The next day Granny would peel all of the cucumbers, cut them in half length-wise and scrape out the seeds. She would then lay all of the scraped and hollowed cucumber "boats" out on pans and sprinkle them with salt. The cucumbers would sit over night while the salt would draw the excess liquid out of the cucumbers. The following day would be pickling day. I can still remember the aroma of the cucumbers and pickling syrup that filled her house on those pickling days.
Salting the cucumber "boats"
The salted cucumbers the following day
The last time any of us had Danish pickles was probably about 20 years ago when Granny was in her 80's. For the last few years we've talked about making them, but were at a loss as to where we were going to get the cucumbers since Augie moved to Oakdale and no longer grows cucumbers. My sister Nancy started doing some research and talked to some of the farmers at our local farmer markets and found that Farmer Sean from Terra Belly Family Farm in Pleasanton (where she gets her weekly CSA) thought he had some cucumbers that might work, he could leave the cucumbers on the vine to get them to the size needed.
Nancy made arrangements with the farmer to pick up the cucumbers on a Saturday afternoon and that evening we gathered with some of our cousins and aunt Patsy to peel and scrape the seeds out of the cucumbers. Our 95-year old cousin Phyllis had made the pickles many times with Granny and was on hand to help out and provide guidance. Most of us had made the pickles with Granny at least once. The following day we cut up the cucumbers, packed them in jars with spices, and completed the pickling process. During the pickling day every time someone went outside and came back into the house they would say, "It smells just like Granny's house!" It's great that some smells can bring back such wonderful memories.
Peeling the cucumbers
Drying off the cucumbers
Nancy was a pickling fool that day and in addition to the Danish pickles, we made dill pickles, bread and butter pickles, and pickled okra with her. Those recipes I will share in future blog posts.
After we were done pickling, Cousin Phyllis said that she was always told, "We make the pickles now and they will be ready to eat at Christmas time." So now we wait for at least six weeks to try the pickles and see how close they are to Granny's.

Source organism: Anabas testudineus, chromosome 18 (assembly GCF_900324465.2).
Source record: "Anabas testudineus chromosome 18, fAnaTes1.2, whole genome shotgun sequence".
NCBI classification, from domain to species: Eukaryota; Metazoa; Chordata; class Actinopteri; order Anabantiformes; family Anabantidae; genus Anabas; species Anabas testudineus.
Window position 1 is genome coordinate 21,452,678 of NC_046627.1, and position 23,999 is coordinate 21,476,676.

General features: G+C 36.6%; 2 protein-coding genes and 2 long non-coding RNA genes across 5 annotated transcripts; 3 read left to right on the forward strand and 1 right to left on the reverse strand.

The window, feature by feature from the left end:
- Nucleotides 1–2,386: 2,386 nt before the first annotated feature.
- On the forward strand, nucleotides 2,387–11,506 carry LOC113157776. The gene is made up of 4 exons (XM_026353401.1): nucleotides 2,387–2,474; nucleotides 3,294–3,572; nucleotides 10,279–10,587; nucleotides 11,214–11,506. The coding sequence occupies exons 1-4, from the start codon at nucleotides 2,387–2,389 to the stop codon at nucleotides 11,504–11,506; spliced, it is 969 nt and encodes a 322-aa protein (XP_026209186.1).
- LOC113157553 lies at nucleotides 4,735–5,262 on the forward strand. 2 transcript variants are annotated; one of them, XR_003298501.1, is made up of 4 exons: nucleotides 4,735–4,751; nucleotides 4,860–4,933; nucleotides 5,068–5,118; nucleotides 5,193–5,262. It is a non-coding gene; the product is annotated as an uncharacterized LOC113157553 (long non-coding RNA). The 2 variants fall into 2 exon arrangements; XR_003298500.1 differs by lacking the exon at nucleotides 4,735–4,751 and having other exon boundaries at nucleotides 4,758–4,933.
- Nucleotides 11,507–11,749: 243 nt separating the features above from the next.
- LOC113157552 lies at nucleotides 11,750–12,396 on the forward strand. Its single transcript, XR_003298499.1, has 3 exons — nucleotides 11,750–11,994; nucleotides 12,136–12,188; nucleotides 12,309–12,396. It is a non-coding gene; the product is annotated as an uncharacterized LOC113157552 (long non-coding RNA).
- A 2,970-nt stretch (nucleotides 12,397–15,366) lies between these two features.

I'm waiting . . . . albeit impatiently, but I'm waiting . . . . .
The Danish pickle pickling syrup being added to the jars stuffed with pickling spice and the prepared cucumbers
Danish Pickles (Asier)
8 pint canning jars, rings, and lids
4 very large cucumbers, 10 to 12 inches long
2 to 3 tablespoons noniodized salt
2 cups distilled white vinegar
16 sprigs fresh dill
Pickling syrup (makes 1 1/2 quarts)
3 cups distilled white vinegar
3 cups sugar
2 teaspoons pickling spice
Day 1: Peel the cucumbers, cut in half lengthwise, and scoop out the seeds. Place the cukes in a nonreactive pot, salt heavily, and let them sit overnight.
Day 2: Sterilize the canning jars and lids. Wipe the cukes dry and cut into 1-inch slices. In a nonreactive pot, bring the vinegar to a boil. Slowly pour the boiling vinegar over the cucumbers. Let sit for 15 to 20 minutes.
To make the pickling syrup, combine the vinegar, sugar, and pickling spices in a large, nonreactive pot and bring to a boil. Place the cucumbers in the boiling syrup. As soon as the boiling resumes, remove the cucumbers. Place a couple sprigs of fresh dill in each jar, fill the jars halfway with syrup, and pack the jars with the cucumbers. Top off each jar with the remaining syrup, leaving 1/2 inch of space at the top. Seal the jars with the lids. Place the jars in a hot-water bath, cover, bring to a boil, and process for 5 minutes. Remove the jars and allow them to cool. Make sure all the lids have sealed. Store for 6 to 8 weeks in a cool, dark place before serving.
Still waiting . . .
|Posted by holmfamilycookbook on September 3, 2012 at 10:35 AM|
Some of the neighboring cabins at Hebgen Lake
When my daughters and I went to Montana in July we stayed at the log cabin my uncle Ken and his wife Vivian built about 20 years ago at Hebgen Lake near West Yellowstone. There are other cabins nearby and the cabin owners have become good friends that watch out for each other and entertain one another.
The "N" family that owns the cabin nearest to my aunt and uncle's cabin is from Kansas and they have become very close friends with my cousin Becky and her family. We've had a lot of fun times with the N family--our kids have gone ziplining together, us moms went antiquing together, and sometimes we'd just meet in West Yellowstone and hang out.
Our kids clowning around and ziplining together
Theresa N has quite a talent for recycling and repurposing furniture and other items giving them a new life. She also has a great talent for putting them all together with existing decor for herself and others. It is great fun to go antiquing with her to see the things that catch her eye and to hear what she would do with them. Her cabin showcases her talents.
The N Family cabin showcases Teresa N's talents
One night the N family had us all over for dinner and Teresa N, with the help of her husband, made us some great Cuban pork loin served with black rice and beans. The vegetable side Teresa served was a roasted Brussels sprouts dish that was delicious. My daughters love Brussels sprouts and they were in heaven. Teresa has been kind enough to provide us with the directions for making her Brussels sprouts. I can't wait to try them at home!